In Israel and in the Reform world, today is also Simchat Torah, the day of “rejoicing in the Torah,” when we read the very end of the Torah and then immediately cycle back around to the very beginning. Our central narrative is a kind of mobius strip, a continual spiral, which shifts in meaning each year as we change and grow.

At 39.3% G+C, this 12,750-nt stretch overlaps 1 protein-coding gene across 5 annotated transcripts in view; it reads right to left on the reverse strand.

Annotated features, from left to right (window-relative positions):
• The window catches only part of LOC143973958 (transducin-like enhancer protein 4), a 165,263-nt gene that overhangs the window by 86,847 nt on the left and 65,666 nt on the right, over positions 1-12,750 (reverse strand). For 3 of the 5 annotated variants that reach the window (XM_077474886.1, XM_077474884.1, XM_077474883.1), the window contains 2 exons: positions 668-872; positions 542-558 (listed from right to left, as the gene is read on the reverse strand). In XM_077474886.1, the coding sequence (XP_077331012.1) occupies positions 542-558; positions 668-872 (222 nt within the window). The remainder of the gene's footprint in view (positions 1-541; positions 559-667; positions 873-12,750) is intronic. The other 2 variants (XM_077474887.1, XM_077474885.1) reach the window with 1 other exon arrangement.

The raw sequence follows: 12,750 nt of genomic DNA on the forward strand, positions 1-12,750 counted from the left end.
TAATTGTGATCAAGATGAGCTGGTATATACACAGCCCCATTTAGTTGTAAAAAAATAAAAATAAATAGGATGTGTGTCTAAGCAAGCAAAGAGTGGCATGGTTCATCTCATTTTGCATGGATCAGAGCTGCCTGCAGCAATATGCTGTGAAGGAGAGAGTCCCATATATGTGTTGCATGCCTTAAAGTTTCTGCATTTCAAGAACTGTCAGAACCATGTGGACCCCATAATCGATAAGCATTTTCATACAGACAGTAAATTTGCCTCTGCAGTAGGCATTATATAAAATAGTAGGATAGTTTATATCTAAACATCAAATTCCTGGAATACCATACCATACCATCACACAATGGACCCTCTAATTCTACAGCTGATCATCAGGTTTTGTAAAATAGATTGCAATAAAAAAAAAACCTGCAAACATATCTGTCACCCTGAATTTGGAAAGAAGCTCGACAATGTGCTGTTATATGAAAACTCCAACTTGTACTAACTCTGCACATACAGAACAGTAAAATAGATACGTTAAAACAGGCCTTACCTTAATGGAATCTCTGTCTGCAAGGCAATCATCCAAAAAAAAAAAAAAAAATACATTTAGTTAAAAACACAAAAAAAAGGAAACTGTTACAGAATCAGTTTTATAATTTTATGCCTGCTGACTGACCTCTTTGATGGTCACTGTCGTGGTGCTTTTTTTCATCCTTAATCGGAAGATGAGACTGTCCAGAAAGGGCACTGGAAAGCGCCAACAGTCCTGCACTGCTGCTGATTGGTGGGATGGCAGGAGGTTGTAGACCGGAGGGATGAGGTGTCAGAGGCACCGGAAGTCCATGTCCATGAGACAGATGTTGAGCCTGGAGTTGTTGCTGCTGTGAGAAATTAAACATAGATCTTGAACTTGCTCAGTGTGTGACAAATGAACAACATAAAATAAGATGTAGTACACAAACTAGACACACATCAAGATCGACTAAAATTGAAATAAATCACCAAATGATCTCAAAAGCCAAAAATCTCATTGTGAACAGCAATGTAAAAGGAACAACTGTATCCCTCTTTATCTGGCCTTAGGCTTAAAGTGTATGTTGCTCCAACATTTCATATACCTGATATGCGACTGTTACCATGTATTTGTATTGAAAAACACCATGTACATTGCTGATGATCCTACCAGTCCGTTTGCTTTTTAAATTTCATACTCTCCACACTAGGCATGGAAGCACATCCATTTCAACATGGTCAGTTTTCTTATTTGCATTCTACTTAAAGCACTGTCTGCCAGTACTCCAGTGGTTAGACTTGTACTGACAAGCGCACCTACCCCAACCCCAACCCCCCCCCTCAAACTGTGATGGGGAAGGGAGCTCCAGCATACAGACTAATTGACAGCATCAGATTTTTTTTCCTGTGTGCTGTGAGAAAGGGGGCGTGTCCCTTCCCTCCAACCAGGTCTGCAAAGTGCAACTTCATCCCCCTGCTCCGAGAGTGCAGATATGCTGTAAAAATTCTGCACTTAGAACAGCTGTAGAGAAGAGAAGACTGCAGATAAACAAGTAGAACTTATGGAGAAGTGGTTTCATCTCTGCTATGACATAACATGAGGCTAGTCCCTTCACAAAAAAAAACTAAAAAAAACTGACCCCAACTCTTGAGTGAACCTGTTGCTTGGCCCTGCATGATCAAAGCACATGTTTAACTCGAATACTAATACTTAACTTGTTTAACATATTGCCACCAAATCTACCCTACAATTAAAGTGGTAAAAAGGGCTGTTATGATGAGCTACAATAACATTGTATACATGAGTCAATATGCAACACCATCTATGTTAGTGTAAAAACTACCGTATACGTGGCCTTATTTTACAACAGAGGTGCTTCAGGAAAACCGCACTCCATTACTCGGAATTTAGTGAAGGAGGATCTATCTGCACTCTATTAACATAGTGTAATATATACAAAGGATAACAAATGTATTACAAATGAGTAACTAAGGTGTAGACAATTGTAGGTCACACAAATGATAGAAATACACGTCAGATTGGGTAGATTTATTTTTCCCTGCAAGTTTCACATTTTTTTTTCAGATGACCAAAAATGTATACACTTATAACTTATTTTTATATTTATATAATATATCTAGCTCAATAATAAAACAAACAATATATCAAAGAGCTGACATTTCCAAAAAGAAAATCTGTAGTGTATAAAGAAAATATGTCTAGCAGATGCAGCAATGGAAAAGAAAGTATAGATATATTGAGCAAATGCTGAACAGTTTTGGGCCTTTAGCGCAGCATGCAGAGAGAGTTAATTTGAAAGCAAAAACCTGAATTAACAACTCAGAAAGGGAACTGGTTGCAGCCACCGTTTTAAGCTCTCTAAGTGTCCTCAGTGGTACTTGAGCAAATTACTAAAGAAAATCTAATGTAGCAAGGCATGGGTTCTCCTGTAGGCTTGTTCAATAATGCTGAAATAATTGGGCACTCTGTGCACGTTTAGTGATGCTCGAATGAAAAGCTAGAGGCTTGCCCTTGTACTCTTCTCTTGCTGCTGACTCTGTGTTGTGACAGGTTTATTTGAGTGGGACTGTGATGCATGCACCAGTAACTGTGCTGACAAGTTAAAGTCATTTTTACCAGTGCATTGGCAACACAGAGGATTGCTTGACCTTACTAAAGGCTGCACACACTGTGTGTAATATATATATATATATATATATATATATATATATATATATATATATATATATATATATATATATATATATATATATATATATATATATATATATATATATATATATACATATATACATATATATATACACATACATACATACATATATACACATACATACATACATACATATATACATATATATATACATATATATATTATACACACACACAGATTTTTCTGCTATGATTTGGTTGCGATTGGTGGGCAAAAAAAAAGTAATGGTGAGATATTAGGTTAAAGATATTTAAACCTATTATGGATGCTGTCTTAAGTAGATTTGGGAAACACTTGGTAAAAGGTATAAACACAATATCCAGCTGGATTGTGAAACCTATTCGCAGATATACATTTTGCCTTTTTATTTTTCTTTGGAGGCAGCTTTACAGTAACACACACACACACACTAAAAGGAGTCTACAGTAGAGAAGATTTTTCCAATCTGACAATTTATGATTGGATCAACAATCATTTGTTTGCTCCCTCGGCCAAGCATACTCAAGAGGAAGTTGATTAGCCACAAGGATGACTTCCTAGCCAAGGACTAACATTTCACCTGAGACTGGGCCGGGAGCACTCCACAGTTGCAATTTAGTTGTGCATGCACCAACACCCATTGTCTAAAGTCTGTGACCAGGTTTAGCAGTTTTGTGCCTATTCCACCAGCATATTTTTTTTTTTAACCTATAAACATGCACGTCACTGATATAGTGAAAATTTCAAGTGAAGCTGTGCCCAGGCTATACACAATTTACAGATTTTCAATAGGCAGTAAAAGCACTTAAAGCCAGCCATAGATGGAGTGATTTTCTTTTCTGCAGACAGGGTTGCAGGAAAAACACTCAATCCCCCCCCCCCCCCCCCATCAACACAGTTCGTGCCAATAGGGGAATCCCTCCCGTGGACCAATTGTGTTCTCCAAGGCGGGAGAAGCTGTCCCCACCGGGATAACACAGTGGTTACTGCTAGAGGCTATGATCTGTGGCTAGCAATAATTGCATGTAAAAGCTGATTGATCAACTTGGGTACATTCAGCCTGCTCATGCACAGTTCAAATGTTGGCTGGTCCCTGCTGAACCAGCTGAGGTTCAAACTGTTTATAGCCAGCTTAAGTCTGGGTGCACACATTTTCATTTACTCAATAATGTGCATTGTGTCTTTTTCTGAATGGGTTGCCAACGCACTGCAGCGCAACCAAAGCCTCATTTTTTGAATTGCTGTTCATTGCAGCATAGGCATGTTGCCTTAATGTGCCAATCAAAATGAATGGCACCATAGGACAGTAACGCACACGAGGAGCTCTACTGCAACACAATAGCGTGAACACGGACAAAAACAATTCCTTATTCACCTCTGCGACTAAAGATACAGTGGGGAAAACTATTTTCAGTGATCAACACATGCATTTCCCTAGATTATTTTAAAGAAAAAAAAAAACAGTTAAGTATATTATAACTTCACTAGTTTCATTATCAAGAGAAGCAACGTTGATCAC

Although the path is usually described as having eight steps, in essence there are only three, with each of those three broken down in groupings of three, three, and two sub-step. The three basic steps are ethical conduct, meditation, and transforming insight into the way things are. Rather than forming a stairway that leads to heaven, these three steps and their eight sub-steps are more like a Mobius Strip that endlessly leaves, travels, and arrives in the here and now. One can start anywhere on the path, or choose to follow any step at any time, or several or all of them all at once, and always arrive at the same place. The Noble Eightfold Path, as the path to the end of suffering is usually called, truly describes more of a place than a path, with the place being the present, a boundary-less orb without coordinates in which all things happen everywhere all the time.